Submitted to: American Forage and Grassland Council Conference Proceedings
Publication Type: Proceedings
Publication Acceptance Date: 5/1/2005
Publication Date: 6/11/2005
Citation: Turner, K.E., Ferreira, J.F. 2005. Potential use of "Artemisia annua" in meat goat production systems. American Forage and Grassland Council Proceedings 14:221-225.
Interpretive Summary: Control of gastrointestinal (GI) parasites, especially Haemonchus, in small ruminants such as goats is a major problem for livestock producers. Anthelmintic drug resistance to commercial dewormers by GI parasites has been reported in goats. Plants containing bio-active compounds may offer an alternative to commercial dewormers to help control GI parasites in goats. Sweet wormwood, Artemisia annua, is a native plant in the eastern U.S. that contains artemisinin which has been shown to be active against GI parasites. We did preliminary studies: 1) to evaluate nutritive value of sweet wormwood leaves, and 2) to monitor changes in fecal egg counts (FEC) when goats were dosed with artemisinin, the active ingredient isolated from sweet wormwood. The in vitro organic matter disappearance of sweet wormwood leaves was 63.3% compared to 68.5% for whole-plant alfalfa suggesting that the artemisinin content of sweet wormwood did not negatively impact the ruminal microflora and fermentation. Fecal egg counts were not different between goats administered 300 mg artemisinin per head per day and those receiving no artemisinin. Level of artemisinin administered may not have been high enough to negatively impact the adult female Haemonchus and thus reduce FEC. This work is useful to scientists trying to develop new anthelmintics for livestock. It will benefit producers by helping to identify plants that have anthelmintic activity in order to reduce dependence upon purchase of chemical dewormers.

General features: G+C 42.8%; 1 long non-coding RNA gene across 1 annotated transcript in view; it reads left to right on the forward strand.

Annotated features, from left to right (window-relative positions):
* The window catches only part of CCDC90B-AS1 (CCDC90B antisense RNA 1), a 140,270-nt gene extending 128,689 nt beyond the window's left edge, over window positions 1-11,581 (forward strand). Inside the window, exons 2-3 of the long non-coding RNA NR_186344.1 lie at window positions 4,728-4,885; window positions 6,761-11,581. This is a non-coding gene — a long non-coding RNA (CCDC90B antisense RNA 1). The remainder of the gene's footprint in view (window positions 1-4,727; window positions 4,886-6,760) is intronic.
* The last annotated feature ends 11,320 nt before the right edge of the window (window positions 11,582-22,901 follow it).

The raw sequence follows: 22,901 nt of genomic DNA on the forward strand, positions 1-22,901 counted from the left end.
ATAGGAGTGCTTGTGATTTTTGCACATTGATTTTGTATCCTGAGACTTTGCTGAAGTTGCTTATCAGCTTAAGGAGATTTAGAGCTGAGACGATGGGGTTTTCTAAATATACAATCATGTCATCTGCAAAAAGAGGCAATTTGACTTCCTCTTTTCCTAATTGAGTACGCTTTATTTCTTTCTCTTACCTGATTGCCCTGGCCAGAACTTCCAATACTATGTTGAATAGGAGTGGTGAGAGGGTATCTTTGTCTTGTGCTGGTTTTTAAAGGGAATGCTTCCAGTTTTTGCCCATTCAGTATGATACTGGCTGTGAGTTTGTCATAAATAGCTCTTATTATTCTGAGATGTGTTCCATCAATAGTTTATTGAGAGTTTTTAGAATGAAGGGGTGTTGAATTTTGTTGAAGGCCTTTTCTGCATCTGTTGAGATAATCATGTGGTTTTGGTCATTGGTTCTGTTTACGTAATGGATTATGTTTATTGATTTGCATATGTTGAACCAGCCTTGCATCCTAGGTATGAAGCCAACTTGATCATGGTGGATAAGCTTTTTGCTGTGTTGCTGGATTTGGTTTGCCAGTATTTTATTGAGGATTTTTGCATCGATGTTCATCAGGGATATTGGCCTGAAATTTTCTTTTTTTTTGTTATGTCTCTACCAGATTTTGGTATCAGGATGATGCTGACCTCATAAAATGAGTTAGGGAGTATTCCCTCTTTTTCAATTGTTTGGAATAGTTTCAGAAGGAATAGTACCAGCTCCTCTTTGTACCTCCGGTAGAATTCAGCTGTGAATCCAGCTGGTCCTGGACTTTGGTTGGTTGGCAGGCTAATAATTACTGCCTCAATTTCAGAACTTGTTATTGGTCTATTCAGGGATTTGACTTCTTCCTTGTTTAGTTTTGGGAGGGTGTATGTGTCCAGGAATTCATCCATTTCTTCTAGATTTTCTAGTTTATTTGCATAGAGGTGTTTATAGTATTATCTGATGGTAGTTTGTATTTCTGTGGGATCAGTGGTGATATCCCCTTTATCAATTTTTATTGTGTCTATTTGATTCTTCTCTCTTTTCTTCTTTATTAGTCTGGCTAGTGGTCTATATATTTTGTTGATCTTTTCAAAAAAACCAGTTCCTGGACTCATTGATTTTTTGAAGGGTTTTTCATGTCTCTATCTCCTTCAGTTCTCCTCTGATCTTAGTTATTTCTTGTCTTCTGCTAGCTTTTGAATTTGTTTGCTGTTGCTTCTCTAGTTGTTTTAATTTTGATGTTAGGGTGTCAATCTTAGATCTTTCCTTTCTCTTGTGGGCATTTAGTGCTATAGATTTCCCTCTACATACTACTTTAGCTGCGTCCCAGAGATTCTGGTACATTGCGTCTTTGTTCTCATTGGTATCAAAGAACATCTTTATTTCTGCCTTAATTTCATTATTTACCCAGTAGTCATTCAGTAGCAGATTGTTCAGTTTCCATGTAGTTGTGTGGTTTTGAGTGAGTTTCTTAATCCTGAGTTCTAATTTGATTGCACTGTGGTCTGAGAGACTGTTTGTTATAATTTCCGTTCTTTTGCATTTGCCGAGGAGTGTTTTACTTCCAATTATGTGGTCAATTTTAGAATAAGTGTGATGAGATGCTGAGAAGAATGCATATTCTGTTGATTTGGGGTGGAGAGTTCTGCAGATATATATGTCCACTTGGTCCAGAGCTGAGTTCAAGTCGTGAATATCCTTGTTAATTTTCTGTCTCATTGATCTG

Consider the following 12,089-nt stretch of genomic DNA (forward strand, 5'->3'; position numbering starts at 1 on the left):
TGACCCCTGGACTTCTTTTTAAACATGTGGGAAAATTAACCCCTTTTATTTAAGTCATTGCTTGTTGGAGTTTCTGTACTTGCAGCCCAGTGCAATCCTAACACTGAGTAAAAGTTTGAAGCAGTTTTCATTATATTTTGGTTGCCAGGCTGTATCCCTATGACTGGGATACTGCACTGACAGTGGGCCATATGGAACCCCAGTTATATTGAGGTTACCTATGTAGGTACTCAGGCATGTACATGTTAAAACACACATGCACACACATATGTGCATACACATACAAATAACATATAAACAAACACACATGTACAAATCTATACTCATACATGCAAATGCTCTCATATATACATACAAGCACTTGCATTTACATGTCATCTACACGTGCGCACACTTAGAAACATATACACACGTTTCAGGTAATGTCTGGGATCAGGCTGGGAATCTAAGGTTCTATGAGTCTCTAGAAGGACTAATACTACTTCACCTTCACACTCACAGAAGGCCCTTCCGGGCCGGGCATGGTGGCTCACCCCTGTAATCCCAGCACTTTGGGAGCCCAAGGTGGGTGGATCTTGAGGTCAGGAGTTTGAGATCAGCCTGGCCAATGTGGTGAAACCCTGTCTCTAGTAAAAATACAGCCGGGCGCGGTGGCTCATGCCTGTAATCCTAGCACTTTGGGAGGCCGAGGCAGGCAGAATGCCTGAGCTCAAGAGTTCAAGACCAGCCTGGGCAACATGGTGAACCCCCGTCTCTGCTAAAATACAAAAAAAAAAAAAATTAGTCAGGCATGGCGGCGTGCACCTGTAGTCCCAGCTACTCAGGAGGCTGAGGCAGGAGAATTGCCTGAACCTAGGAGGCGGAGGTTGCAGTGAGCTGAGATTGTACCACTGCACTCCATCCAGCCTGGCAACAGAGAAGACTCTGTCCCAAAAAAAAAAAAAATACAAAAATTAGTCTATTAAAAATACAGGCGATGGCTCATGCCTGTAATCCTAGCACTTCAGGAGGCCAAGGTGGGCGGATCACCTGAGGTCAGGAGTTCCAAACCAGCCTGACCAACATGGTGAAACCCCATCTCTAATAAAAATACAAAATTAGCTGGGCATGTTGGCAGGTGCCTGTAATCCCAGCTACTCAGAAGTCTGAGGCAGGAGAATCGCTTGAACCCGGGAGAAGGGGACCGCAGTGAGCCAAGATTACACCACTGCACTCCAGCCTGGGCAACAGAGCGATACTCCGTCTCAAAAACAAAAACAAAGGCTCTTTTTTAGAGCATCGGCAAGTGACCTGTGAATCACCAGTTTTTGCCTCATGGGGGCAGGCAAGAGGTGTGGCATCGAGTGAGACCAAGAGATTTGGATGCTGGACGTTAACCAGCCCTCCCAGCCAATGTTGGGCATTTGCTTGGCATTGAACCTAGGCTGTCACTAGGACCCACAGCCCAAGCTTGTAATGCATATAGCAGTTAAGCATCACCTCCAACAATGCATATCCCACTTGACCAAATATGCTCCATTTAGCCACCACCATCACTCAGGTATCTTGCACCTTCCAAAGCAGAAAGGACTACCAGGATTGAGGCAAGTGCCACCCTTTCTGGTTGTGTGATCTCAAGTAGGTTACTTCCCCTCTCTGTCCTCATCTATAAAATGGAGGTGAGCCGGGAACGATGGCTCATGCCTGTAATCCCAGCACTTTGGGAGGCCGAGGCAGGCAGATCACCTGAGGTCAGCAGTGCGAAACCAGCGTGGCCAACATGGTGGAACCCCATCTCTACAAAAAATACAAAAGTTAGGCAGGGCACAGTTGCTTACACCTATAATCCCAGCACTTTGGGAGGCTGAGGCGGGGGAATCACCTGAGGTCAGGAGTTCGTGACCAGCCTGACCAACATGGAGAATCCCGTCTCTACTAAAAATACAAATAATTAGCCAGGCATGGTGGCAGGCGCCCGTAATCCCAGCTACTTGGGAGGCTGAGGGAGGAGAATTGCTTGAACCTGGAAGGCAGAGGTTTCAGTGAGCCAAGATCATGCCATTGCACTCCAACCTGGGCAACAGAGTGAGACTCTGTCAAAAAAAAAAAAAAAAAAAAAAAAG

Technical Abstract: Two preliminary studies were done: 1) to evaluate the nutritive value of Artemisia annua, and 2) to determine efficacy of the isolated plant compound artemisinin administered at 300 mg per head (ART300) compared to no artemisinin control (CON) for controlling gastrointestinal (GI) parasites in goats as determined by changes in fecal egg counts (FEC). In Exp. 1, the in vitro organic matter disappearance (IVOMD) of artemisia (Artemisia annua L.) leaves (63.2%) containing 1.4% artemisinin was similar to whole-plant alfalfa (Medicago sativa L.; 66.8%) suggesting that the artemisinin content did not negatively impact the ruminal microflora and overall digestibility. In Exp. 2, within a date, FEC were not different between ART300 and CON goats. A longer feeding period and/or a higher dose of artemisinin than the ones used in our experiment may be needed when small ruminants are treated for GI parasites through supplementation with A. annua or artemisinin in order to achieve steady state conditions and to better define response parameters.